TD: Why was this photo captured and why has it remained important to you?
Dmitry Borko: Because of its connected symbols. I was struck by the fact that the swastika, a much hated symbol for the Russian people because of its embodiment of fascism, had been combined with the symbol of Soviet power, the KGB, as if demonstrating that the regime that had just collapsed was just as unacceptable and hateful.
TD: Is this photograph still significant for you today?
Elena: We came across this picture very recently, less than a year ago. We saw it in Facebook post from a popular writer and blogger – Lev Rubinstein – and it came as quite a shock to me. I was so glad that this picture exists. We all wanted the best for our country. At that point, we thought that it would take 10, or at most 20 years for Russia to be more or less like any other European country. We truly believed in that. I guess it was appropriate, given our age at that time.
TD: What else is memorable about that day?
Dmitry Borko: The symbols. The demolition of Felix [Dzerzhinsky], the red, white and blue of the Russian flag, which had been banned, flying over the White House. And Lubyanka Square. Not just the swastika, perhaps there was another image that looked even stronger. The main entrance of the building does not face the square, but is behind it, facing the Dzerzhinsky grocery store. Whilst the rally was taking place on the square, I walked with a small group of people walked around the building and saw people in suits hurriedly coming out of the entrance, looking around themselves, holding tightly onto stuffed briefcases or sports bags. Then the Volga drove up and some of the boxes were loaded into it. And the Muscovites were standing across from them, pointing fingers at them and laughing: “The rats are running away, they’re trying to hide their secrets!” Their free laughter and the lack of fear of these fleeing little men, who not so long before could have terrified anyone, was the most powerful symbol of that day.
Of course, this also indicated carelessness: we shouldn’t have let them take the documents away, this hydra was more tenacious than we thought. It was probably worth levelling the citadel to the ground, after all, as many people wanted then. But at that moment, all else felt unimportant, and I remember that feeling as if it was yesterday.
TD: How do your personal and public perceptions of this photograph align? Has anything changed in the aftermath of the photo?
Dmitry Borko: Not very long ago, two opposing outlets (first, just before its closure, the “New Times“ and, more recently, “The Project”) published this picture of the Lubyanka Square. Yet the swastika on it was blurred out of fear of sanctions under the new anti-extremist laws. In both cases, I demanded either they remove the retouching or remove the photo from the article altogether. The funny thing is that soon after the publication of this picture, both outlets were forced to close. Not because of my photo, of course. But I think the story is enlightening of my perceptions.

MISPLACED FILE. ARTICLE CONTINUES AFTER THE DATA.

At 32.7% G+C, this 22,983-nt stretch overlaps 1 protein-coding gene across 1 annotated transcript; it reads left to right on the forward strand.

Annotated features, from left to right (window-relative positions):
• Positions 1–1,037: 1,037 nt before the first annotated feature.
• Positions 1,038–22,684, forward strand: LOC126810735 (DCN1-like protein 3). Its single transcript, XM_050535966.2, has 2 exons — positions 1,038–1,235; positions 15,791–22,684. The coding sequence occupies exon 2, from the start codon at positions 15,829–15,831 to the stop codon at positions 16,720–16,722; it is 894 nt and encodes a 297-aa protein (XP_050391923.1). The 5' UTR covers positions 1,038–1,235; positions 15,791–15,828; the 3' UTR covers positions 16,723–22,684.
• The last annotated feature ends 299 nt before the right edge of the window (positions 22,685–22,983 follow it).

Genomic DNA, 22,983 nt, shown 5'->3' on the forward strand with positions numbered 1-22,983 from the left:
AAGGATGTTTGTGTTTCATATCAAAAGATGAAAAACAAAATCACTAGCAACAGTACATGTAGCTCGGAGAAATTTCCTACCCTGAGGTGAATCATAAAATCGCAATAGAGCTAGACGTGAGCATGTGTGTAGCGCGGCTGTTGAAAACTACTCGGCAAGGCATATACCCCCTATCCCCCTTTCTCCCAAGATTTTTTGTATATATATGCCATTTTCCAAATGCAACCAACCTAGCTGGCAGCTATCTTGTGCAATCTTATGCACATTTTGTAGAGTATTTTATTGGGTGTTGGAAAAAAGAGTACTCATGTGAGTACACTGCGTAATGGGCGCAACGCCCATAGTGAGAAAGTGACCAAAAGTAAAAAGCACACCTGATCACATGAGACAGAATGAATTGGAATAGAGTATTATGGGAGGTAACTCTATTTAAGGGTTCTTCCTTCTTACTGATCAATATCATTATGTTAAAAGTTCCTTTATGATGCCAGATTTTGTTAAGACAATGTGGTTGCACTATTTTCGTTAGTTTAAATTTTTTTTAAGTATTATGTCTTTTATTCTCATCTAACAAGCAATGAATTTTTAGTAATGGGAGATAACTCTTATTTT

TD: What happened in your life, both before and after this picture?
Dmitry Borko: For me, almost nothing has changed in this time. I worked in the independent press before the photograph and continued to after until there was practically no independent press left. These days, the value of my shots has not decreased in the slightest. It’s just that I was a little mistaken in my expectations, that’s all, but that is my own problem. I would say that today these memories and this story seem to me much more significant than it did then: it is something that both gives strength and strengthens faith in oneself and other people in today’s very troubled times. I have heard from many that there was disappointment, but there was not. Going out onto the streets back then was a completely conscious and independent decision for me, for my friends and, I am sure, for many other people. And all this talk about “manipulation of politicians,” “cheating,” “deception” is for those who do not believe in themselves and do not respect themselves. It had been “explained” to us long since and very diligently for this exact purpose: so that in no case would we be able to respect ourselves.
Elena: At that point in time, we had already applied to graduate school in the US. A friend of ours had mailed our applications from a different country so that it would avoid KGB surveillance and we were waiting on the outcomes. In 1992 we left for graduate school and have lived in the US ever since. Tom is a professor of physics at a major US public university, and I am now a software engineer.
TD: Is there a main picture for you, the “significant image” of August 1991?
Dmitry Borko: I don’t think there is one for me. There are, as I said, several symbolic shots. These are of tanks on Novy Arbat and a photographer taking pictures of them with a bicycle. The photographer is not me, but it could be me or anyone else. It was the first appearance (not counting the parades) of tanks in Moscow. It was not very scary yet. In two years, Muscovites will understand that the army in the city is no joke, and that it cannot lead to any good. There’s also the above-mentioned shot from the Lubyanka (as well as Felix [Dzerzhinskiy] with a noose around his neck). And the girl in a smart dress, constructing a barricade. Yes, it’s certainly hard to list all of the “significant images” for me.
A selection of photographs by Dmitry Borko, August 19–22 1991, Moscow.